Laurence Soares squeaks his way through the C+C Music Factory's Everybody Dance Now, sending the judges into convulsions of laughter when he starts beat-boxing. Alison Laverdiere is singing in an even higher pitch and I don't recognize the song she is butchering at all. Katherine Hofman moans sickly through Love Will Lead You Back. Don't these people have any new songs to butcher? King Tut then calls a guy "great at a drunk party but not fantastic sober". Hmm, that's actually a new put-down from him. The rejected ones moan and cries, allowing Sleazie to voice-over that the war with the British is on again. Does this mean that the Bostonians will throw all of King Tut's coke stash over some boat into the sea?

The O'Donahue twins are here. They tell the camera that they do everything together and have the same jobs and what not, which may or may not be a calculated ploy to get dirty old men to think naughty thoughts about those two. One claims to have an emergency vocal cord surgery and she's here to support the other sister. The one who can sing launches into Black Velvet. King Tut says that those twins are "commercial looking" (translation: beer calendar topless girl material). He correctly finds the singing less than impressive and says no, saying that no doubt that young lady must have believed that her looks will help her get through to Hollywood easily. Miss Paula and Randy Randy however put her through anyway, therefore proving her right. Whatever, hmmph.

Ooh, I like Tatiana Princessa Ward's hair. She claims that her mother's family disowned her mother when her mother (who's white) married an African-American man. Tatiana is here to show her mother's family that her mother has raised her well. Her performance of My Cherie Amour is pretty good but King Tut finds it too old-fashioned and cabarent. Tatiana flatters Randy Randy by calling him sexy like her father while she calls Miss Paula sweet. Miss Paula wishes that Tatiana has "colored up" her vocals and go for high notes (idiot) so she says yes along with Randy Randy. Tatiana is going to Hollywood. She is followed by more ladies who get through.

Seacrest now launches into a self-masturbatory moment where he talks about how much he loves his job and his job and his bought-for Hollywood Walk of Fame star. This leads to a montage of wannabes revealing their jobs, including one person who claims to do drag, hmm. Is there a point to this montage? What's the message? Sleazie has the best job in the world? Perhaps, but I can't in all honesty imagine that I can ever be happy being Sleazie. All that hairgel, all that botox and silicon, ugh. I'll feel like a walking Ken doll. Holly Corrente, however, loves her job at the disability center. She's that annoying woman who keeps bothering old folks that only want to sleep in peace and makes them sing happy songs about sunshine and growing old. Her cloying little-girl squeaky performance of Anastascia's Left Outside Alone leaves the judges cold however and she's a no go, awww. She may try again next year.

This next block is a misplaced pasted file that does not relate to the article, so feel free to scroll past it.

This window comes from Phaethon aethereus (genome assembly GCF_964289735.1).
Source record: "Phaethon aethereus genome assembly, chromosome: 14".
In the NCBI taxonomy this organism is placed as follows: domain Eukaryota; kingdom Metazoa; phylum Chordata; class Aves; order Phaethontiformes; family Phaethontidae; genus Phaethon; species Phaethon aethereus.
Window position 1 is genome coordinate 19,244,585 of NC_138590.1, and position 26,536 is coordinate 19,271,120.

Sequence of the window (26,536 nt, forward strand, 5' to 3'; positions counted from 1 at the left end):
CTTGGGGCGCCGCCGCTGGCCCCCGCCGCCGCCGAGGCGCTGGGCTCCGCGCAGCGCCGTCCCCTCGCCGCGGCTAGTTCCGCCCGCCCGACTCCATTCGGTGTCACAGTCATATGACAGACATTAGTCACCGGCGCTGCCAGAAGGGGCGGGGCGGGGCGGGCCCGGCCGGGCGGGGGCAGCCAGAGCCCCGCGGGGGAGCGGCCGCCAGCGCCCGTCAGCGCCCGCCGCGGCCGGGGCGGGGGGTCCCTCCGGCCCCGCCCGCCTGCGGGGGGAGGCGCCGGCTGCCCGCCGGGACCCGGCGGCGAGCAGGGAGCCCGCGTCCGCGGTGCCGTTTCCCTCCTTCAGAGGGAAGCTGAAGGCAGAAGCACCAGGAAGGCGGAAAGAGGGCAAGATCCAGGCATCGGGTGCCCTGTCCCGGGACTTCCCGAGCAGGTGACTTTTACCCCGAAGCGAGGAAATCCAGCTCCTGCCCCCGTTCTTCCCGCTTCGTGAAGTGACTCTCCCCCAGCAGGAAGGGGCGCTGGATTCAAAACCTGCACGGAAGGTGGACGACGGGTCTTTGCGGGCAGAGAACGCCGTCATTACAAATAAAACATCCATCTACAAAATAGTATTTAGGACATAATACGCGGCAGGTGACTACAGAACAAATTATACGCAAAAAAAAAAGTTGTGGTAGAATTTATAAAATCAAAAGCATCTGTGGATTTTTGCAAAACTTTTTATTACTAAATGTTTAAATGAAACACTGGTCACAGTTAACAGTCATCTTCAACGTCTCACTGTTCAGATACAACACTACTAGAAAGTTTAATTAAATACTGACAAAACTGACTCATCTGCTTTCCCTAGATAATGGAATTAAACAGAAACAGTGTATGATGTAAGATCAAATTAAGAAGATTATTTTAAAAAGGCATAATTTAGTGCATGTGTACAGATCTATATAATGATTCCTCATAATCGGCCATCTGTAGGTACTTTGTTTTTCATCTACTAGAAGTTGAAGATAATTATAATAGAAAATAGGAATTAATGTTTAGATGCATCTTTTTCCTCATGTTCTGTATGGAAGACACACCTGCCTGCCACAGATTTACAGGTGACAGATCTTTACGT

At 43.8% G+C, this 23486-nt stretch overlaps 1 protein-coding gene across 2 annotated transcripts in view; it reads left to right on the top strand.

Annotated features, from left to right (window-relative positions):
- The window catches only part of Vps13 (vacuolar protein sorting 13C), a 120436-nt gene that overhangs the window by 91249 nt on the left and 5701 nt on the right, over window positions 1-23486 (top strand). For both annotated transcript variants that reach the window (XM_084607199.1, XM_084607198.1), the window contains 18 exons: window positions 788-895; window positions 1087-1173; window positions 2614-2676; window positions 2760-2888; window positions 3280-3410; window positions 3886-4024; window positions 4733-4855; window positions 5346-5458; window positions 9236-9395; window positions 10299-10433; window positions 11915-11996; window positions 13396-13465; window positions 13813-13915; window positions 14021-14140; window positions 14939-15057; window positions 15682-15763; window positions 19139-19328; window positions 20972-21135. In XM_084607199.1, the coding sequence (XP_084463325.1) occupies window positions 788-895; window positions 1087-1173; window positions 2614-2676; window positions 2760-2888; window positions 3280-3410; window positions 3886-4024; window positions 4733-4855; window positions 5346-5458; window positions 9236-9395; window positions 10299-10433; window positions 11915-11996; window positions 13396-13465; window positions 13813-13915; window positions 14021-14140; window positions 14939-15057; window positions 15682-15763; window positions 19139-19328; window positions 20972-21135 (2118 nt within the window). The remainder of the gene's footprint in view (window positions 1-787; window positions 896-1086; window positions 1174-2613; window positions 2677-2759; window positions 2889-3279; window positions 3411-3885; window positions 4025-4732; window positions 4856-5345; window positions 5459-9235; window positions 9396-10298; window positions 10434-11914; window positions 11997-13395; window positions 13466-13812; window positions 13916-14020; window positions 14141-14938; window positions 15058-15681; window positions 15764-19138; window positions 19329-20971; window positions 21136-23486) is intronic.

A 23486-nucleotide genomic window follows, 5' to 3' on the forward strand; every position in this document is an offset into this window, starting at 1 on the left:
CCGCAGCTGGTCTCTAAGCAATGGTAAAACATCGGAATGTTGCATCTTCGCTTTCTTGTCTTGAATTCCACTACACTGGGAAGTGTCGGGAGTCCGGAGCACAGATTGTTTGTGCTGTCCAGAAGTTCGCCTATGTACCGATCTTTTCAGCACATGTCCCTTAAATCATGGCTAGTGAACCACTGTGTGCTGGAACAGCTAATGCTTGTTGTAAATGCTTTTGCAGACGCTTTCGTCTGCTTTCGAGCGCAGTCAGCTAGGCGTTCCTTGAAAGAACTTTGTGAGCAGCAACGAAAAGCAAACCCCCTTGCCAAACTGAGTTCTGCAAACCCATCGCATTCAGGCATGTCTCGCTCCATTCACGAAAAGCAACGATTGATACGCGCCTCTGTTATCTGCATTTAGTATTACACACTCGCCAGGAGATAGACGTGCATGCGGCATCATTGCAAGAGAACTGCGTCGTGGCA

Sleazie says that the sun is going down and fatique is setting in. He sagely tells me that I can either let the fatigue overcome me or I can get over it. Why do I feel that he's talking about more than the sun? Hey, Sleazie, take off that sweater and let me inspect the liposuction scars on that torso of yours. That will help me overcome any fatique, especially if I get to play join-the-dots on those scars! Next, Kenneth Maccarone poses dramatically at the door of the audition room as the camera shines the spotlight on him. He does this dance for the camera that will probably make him no friends outside of the ballet dancefloor. He says that he knows what the judges are looking for and I must say, I find myself thinking that this guy is quite a looker. Too bad he has to do a pretty bad Cher impersonation with Believe. He catches himself when he nearly laughs at the end of the performance so damn it, why is it that all the lookers on this show are just here for a laugh? I want my hot boys on the stage to tide me through the next few months of this wretched show! King Tut takes the opportunity to make all kinds of "be a female impersonator" lines that he hopes to land him in hot water and Kenneth responds by saying that King Tut looks like the backside of a pair of jeans and there is no shame in sounding like Cher because Cher is a good singer.